A SHIITE NEIGHBORHOOD
Firas Khudair, 27, had just left a polling center in Baghdad's heavily Shiite neighborhood of Kadhemiya when a mortar round exploded in a nearby palm grove. No one was injured, but the polling center's glass shattered and voters panicked.
Within 30 minutes, Khudair said, the glass was swept up and nervous Iraqis once again lined up to vote. He said he was surprised by the turnout, given the insurgency's threats.
"There were fliers stuck on the walls and scattered on the streets, warning people not to vote," Khudair said. "It was still quiet, and no one dared go out until police on patrol started telling people to go out and participate. They told them the streets were safe."
_Knight Ridder special correspondent Shatha al Awsy
ISLAM OR SECULARISM?
Many voters said they were undecided down to the moment when they filled out their ballots. For Iraq's Shiite Muslim majority, the choice boiled down to interim Prime Minister Ayad Allawi's slate for secular democracy or list No. 169, blessed by conservative Shiite clerics who've promised self-determination for their long-suffering sect.
"I didn't decide until the last second, when I held a pen in my hand at the polling station," said Hassan Khalaf, 40, of Baghdad. "Something made me choose 169."
Across Iraq, there were stories of husbands and wives arguing over candidates, and young Iraqis voting secular against their conservative parents' wishes.
Ali Abdul Hussein, a 78-year-old attorney in Baghdad, voted for the mostly Shiite ticket because the winners will write a constitution and he didn't "want a government that has the legitimacy to fight religion."
Not so for Jameela Abbas, 70, who broke into a wide, toothless grin as she confessed a secret that would win disapproval in her Shiite enclave:
"I voted for Allawi," she said, eyes twinkling. "And I chose him myself."
_Hannah Allam and Knight Ridder special correspondent Shatha al Awsy
Wathha Hussein, 75, can't read or write. Her son, 53-year-old Yahya Mohamed, can't hear or speak. Yet together, they made their way to a polling center in Baghdad and confounded election monitors by huddling together in a single cardboard station, pantomiming to each other which candidates to choose.
Just this once, the ever-vigilant monitors pretended not to see a minor infraction that gave a mother and her son a voice in their government.
THE BIG SHOTS
The three men walked into the VIP voting poll set up in the "Green Zone," a warren of Iraqi and American political offices hidden behind walls, concertina wire, tanks and many, many men with guns.
They came to vote for the future of Iraq, and though all three were careful to avoid unpleasant words, much about them suggested the underlying struggle for the direction of a nation.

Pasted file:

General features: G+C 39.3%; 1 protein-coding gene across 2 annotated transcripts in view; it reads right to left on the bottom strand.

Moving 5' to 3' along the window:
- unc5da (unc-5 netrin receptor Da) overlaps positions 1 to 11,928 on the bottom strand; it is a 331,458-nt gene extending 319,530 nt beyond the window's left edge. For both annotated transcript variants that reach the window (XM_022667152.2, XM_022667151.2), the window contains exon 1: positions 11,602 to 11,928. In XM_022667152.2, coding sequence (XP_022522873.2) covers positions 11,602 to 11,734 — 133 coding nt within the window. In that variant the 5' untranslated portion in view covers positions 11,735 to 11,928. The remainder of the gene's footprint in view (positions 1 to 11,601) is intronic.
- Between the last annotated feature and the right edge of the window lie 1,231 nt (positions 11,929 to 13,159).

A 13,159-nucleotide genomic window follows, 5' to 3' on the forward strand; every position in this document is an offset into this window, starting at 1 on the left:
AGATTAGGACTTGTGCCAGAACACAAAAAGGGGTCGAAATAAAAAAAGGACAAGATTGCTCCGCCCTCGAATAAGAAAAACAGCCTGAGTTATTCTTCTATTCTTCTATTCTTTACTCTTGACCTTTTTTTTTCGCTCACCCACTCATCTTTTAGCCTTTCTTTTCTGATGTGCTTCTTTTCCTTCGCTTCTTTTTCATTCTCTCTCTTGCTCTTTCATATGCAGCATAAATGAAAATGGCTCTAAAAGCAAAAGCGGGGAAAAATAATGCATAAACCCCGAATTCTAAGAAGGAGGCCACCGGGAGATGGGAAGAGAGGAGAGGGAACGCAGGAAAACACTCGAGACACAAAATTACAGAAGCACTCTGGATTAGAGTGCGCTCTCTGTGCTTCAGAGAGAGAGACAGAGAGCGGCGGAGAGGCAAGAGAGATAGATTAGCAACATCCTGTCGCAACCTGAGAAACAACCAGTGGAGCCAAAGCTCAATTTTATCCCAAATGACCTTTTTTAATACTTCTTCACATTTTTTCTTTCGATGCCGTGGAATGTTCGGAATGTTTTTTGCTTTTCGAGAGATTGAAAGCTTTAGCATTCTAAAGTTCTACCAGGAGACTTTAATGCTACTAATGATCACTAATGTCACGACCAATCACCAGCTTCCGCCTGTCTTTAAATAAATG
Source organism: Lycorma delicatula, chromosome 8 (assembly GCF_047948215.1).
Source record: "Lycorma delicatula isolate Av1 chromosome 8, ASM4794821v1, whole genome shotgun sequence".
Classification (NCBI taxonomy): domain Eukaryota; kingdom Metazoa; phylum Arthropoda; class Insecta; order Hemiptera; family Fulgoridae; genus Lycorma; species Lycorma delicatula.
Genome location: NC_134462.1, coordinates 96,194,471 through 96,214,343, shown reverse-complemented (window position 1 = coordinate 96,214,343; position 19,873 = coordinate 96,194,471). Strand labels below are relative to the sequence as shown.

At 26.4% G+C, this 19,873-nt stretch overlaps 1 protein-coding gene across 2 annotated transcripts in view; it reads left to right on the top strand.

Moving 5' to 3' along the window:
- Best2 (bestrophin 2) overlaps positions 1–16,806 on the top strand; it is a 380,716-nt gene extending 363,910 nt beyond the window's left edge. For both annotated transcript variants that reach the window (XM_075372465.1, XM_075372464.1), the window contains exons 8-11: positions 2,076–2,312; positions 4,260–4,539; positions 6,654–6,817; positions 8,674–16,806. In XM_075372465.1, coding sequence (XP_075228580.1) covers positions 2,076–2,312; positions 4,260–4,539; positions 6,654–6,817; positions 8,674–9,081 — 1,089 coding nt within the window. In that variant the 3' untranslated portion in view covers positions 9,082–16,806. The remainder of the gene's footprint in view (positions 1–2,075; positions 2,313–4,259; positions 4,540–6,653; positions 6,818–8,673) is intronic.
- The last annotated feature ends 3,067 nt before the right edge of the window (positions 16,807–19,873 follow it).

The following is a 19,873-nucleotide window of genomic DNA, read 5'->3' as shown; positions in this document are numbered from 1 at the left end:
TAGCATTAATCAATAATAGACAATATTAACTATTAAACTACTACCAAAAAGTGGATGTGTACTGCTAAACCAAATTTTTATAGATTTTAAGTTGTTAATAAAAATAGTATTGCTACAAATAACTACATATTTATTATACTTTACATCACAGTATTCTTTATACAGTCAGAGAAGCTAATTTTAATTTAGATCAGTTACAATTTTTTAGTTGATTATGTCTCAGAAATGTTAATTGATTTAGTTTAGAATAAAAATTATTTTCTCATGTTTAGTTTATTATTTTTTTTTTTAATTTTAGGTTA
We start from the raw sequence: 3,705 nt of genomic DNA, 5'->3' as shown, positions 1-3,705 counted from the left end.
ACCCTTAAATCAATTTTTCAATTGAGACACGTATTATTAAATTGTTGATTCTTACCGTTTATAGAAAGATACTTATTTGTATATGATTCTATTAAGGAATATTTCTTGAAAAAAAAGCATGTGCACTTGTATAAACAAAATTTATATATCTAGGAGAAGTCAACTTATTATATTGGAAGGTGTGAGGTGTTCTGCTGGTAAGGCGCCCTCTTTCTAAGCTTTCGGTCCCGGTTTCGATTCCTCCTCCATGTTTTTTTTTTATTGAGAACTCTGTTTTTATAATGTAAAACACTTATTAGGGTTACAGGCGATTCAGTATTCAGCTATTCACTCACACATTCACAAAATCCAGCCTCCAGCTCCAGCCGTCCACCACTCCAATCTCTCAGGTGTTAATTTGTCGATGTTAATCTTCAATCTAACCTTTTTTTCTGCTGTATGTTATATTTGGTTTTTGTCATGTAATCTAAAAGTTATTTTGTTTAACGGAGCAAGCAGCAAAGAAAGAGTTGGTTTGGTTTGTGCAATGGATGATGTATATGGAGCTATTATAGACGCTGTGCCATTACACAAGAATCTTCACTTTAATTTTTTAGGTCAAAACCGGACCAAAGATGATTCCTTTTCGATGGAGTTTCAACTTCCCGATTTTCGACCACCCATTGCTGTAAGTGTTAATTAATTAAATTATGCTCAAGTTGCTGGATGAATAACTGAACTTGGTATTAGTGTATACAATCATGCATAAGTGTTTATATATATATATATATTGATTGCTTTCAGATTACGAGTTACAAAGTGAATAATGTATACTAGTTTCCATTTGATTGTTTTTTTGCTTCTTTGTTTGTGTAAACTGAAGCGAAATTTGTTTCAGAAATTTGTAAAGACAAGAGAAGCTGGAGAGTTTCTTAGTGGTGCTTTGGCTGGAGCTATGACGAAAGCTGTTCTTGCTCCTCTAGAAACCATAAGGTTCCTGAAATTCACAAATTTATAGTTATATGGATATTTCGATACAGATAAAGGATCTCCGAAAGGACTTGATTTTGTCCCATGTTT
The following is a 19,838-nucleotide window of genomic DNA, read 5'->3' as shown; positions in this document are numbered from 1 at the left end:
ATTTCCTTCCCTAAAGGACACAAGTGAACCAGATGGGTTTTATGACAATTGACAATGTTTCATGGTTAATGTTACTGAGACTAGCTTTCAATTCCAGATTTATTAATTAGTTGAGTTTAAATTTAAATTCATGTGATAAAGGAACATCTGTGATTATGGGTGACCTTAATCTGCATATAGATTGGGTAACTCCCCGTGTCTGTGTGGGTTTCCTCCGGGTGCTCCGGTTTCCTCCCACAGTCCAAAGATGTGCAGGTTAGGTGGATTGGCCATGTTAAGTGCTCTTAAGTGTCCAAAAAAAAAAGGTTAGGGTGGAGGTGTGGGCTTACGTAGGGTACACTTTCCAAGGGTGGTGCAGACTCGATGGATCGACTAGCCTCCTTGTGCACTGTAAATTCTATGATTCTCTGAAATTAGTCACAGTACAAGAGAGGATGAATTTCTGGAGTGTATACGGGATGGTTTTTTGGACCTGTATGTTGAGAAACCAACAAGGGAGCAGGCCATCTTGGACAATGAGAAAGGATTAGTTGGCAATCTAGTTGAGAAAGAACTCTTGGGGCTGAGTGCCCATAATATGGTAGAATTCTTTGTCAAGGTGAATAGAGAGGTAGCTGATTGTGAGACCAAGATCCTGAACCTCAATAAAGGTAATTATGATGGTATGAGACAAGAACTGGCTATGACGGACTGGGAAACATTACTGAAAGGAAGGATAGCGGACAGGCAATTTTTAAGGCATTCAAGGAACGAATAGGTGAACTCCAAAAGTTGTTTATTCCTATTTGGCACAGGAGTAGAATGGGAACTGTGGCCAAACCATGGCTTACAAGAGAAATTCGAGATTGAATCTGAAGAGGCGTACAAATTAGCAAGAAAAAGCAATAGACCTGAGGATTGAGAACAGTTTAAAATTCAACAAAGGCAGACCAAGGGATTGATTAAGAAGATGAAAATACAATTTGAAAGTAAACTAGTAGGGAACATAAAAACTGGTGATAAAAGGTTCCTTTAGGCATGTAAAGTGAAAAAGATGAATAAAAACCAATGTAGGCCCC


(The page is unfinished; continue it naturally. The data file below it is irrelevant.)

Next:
First came Ghazi al Yawer, the charismatic interim Iraqi president. A Sunni Muslim whose tribe includes Shiites, he wore his traditional white tribal robe with bright gold trim. He held a small Iraqi flag handed to him by an aide.
His wife, Nasreen Berwari, was at his side in a canary yellow suit. She's either his second or his third wife—Islam allows men to have more than one wife—depending on who's talking. She's also the Harvard-educated interim minister of public works and, like her husband, a technocrat who speaks about the importance of an inclusive society.
Al Yawer stopped every step or two to shake a hand. He wagged his purple stained finger at the crowd of onlookers and let out a laugh from deep in his belly.
Then Abdul Aziz al Hakim walked in silently, wearing a black turban denoting his lineage to the prophet Mohammad. An entourage followed behind his plain brown robe. A woman identified as his daughter was at his side, wearing a black veil that covered her from head to toe and hid her face behind a gauzy veil.
Al Hakim spoke, with a stern face, of the future of Iraq, and he spoke of Shiite "martyrs."
Interim Prime Minister Ayad Allawi arrived last, with a phalanx of Western security guards toting machine guns and pushing journalists out of the way. Allawi wore khaki pants, a crisp shirt unbuttoned at the collar and a navy blazer, looking like a country club member on his way to dinner.
A self-styled tough guy whose organization was once backed by the CIA, he told the journalists that the day's elections were a great achievement for the country and a setback for the insurgents.
Then he walked off, gunmen in tow.
(c) 2005, Knight Ridder/Tribune Information Services.